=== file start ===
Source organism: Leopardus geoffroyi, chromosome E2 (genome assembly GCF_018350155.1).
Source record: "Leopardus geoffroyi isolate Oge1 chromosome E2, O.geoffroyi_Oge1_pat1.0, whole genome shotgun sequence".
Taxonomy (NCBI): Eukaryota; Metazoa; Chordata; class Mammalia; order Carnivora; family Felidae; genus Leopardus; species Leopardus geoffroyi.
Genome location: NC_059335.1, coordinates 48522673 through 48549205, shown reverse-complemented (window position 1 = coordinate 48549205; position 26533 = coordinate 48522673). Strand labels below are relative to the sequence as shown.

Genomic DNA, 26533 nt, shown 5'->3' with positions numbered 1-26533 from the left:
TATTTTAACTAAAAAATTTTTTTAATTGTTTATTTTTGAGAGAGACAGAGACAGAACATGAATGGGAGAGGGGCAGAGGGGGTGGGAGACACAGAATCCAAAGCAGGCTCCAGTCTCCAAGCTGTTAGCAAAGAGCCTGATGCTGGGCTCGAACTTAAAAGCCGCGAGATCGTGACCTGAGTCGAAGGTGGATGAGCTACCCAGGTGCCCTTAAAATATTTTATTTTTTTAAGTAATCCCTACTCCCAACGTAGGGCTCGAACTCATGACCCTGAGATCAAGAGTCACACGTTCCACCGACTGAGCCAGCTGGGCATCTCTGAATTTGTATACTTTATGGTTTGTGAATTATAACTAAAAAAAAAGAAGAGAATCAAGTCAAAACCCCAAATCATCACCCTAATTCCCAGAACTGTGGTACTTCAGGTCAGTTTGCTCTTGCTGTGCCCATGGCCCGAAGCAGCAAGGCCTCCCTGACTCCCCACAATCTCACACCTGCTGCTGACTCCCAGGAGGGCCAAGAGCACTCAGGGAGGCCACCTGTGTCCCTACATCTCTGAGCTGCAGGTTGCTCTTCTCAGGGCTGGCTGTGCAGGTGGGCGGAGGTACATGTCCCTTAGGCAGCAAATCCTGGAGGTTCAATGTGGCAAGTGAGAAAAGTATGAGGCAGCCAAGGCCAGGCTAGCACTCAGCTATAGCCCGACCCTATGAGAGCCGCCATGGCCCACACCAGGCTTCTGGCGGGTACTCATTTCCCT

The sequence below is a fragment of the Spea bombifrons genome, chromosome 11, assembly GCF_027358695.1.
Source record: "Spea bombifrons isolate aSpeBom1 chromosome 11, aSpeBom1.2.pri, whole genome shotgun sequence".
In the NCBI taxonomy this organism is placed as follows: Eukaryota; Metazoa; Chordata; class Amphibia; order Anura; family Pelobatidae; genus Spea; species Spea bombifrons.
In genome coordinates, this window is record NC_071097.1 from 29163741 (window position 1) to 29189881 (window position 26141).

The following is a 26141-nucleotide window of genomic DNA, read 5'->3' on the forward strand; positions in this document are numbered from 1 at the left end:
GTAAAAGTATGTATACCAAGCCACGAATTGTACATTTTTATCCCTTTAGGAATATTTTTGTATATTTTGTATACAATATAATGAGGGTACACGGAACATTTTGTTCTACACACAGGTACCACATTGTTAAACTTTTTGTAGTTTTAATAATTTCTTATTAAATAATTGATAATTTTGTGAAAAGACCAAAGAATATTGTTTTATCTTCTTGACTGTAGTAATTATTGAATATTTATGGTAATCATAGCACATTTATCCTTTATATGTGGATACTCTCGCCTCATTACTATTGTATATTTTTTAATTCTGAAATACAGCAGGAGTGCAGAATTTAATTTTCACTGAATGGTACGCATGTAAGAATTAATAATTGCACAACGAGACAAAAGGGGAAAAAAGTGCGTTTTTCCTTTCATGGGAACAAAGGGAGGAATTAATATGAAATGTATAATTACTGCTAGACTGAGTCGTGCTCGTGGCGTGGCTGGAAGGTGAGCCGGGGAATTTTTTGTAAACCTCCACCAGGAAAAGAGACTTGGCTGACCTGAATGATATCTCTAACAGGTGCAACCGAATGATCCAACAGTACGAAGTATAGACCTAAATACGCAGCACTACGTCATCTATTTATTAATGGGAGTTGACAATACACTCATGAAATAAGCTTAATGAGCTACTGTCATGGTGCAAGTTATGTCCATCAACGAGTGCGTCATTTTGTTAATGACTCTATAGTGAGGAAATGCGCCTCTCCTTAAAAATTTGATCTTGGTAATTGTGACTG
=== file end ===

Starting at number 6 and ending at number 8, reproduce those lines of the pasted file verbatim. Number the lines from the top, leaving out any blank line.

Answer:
TATTTTAACTAAAAAATTTTTTTAATTGTTTATTTTTGAGAGAGACAGAGACAGAACATGAATGGGAGAGGGGCAGAGGGGGTGGGAGACACAGAATCCAAAGCAGGCTCCAGTCTCCAAGCTGTTAGCAAAGAGCCTGATGCTGGGCTCGAACTTAAAAGCCGCGAGATCGTGACCTGAGTCGAAGGTGGATGAGCTACCCAGGTGCCCTTAAAATATTTTATTTTTTTAAGTAATCCCTACTCCCAACGTAGGGCTCGAACTCATGACCCTGAGATCAAGAGTCACACGTTCCACCGACTGAGCCAGCTGGGCATCTCTGAATTTGTATACTTTATGGTTTGTGAATTATAACTAAAAAAAAAGAAGAGAATCAAGTCAAAACCCCAAATCATCACCCTAATTCCCAGAACTGTGGTACTTCAGGTCAGTTTGCTCTTGCTGTGCCCATGGCCCGAAGCAGCAAGGCCTCCCTGACTCCCCACAATCTCACACCTGCTGCTGACTCCCAGGAGGGCCAAGAGCACTCAGGGAGGCCACCTGTGTCCCTACATCTCTGAGCTGCAGGTTGCTCTTCTCAGGGCTGGCTGTGCAGGTGGGCGGAGGTACATGTCCCTTAGGCAGCAAATCCTGGAGGTTCAATGTGGCAAGTGAGAAAAGTATGAGGCAGCCAAGGCCAGGCTAGCACTCAGCTATAGCCCGACCCTATGAGAGCCGCCATGGCCCACACCAGGCTTCTGGCGGGTACTCATTTCCCT

The sequence below is a fragment of the Spea bombifrons genome, chromosome 11, assembly GCF_027358695.1.
Source record: "Spea bombifrons isolate aSpeBom1 chromosome 11, aSpeBom1.2.pri, whole genome shotgun sequence".